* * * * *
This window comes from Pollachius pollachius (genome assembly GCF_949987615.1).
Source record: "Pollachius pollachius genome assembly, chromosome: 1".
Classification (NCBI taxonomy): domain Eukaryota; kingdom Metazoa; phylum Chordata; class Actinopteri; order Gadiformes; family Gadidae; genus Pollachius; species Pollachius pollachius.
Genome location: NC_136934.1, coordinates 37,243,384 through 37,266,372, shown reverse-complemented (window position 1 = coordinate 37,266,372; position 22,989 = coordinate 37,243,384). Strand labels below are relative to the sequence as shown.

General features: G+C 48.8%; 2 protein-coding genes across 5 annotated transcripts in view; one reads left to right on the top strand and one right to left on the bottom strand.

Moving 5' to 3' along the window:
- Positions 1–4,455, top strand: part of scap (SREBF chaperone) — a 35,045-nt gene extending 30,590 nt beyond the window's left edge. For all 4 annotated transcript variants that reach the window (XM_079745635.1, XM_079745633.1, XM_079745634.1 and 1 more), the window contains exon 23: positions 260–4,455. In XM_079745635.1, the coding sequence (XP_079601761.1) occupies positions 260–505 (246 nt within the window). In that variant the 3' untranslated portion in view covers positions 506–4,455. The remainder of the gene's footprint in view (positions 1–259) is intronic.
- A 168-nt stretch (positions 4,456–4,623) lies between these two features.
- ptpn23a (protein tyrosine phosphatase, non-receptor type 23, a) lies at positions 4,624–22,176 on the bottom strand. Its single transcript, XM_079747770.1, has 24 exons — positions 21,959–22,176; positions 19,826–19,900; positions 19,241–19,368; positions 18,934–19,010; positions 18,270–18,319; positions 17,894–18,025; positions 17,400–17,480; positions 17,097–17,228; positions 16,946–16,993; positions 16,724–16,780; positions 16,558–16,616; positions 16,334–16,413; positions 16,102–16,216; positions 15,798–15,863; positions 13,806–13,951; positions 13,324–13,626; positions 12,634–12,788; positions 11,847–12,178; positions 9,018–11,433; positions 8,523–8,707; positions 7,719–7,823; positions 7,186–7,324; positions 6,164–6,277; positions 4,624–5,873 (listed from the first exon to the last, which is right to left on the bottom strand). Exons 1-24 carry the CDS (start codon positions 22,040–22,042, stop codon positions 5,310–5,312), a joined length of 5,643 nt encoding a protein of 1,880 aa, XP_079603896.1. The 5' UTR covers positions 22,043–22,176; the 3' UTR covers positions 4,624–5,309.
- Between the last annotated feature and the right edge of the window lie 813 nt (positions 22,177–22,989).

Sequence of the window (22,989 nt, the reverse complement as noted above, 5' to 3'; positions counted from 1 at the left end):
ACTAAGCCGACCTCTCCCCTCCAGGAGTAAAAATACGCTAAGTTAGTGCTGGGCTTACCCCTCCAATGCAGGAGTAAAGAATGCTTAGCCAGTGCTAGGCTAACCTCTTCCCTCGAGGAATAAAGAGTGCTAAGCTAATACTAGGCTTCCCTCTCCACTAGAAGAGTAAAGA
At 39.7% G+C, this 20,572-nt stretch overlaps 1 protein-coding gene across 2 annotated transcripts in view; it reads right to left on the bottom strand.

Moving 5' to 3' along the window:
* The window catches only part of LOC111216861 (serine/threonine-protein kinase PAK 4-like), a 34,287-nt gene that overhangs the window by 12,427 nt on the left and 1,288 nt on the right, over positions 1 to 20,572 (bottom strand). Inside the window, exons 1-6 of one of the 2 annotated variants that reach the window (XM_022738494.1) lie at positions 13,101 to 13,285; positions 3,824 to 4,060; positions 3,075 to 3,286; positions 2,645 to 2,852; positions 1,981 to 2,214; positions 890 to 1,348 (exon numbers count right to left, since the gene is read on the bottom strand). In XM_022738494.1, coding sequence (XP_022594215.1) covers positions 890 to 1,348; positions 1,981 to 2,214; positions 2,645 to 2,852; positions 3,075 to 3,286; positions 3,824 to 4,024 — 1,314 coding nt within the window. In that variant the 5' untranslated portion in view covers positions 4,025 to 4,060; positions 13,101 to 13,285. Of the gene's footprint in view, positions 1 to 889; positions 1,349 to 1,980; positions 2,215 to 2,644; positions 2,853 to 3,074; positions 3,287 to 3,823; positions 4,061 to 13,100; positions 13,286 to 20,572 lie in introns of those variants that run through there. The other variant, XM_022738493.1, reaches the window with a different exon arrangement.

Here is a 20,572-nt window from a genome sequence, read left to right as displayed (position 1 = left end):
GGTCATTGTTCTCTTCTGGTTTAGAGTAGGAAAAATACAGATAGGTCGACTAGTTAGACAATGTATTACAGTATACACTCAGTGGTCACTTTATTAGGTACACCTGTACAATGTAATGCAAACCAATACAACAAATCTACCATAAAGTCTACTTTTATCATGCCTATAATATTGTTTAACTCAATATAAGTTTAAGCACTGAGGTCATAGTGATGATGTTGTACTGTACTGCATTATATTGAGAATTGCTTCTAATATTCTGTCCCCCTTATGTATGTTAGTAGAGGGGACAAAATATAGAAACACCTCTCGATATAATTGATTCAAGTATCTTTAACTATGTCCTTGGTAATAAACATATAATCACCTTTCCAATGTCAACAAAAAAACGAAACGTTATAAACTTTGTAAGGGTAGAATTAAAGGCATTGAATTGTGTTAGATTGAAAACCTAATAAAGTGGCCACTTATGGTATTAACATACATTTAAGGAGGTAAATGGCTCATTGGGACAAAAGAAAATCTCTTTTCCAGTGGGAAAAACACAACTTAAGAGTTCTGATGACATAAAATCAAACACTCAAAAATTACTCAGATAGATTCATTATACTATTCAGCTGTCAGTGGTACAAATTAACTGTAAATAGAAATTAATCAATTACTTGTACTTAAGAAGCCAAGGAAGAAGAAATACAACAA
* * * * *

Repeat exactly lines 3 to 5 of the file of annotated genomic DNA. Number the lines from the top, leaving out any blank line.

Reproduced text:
Classification (NCBI taxonomy): domain Eukaryota; kingdom Metazoa; phylum Chordata; class Actinopteri; order Gadiformes; family Gadidae; genus Pollachius; species Pollachius pollachius.
Genome location: NC_136934.1, coordinates 37,243,384 through 37,266,372, shown reverse-complemented (window position 1 = coordinate 37,266,372; position 22,989 = coordinate 37,243,384). Strand labels below are relative to the sequence as shown.

General features: G+C 48.8%; 2 protein-coding genes across 5 annotated transcripts in view; one reads left to right on the top strand and one right to left on the bottom strand.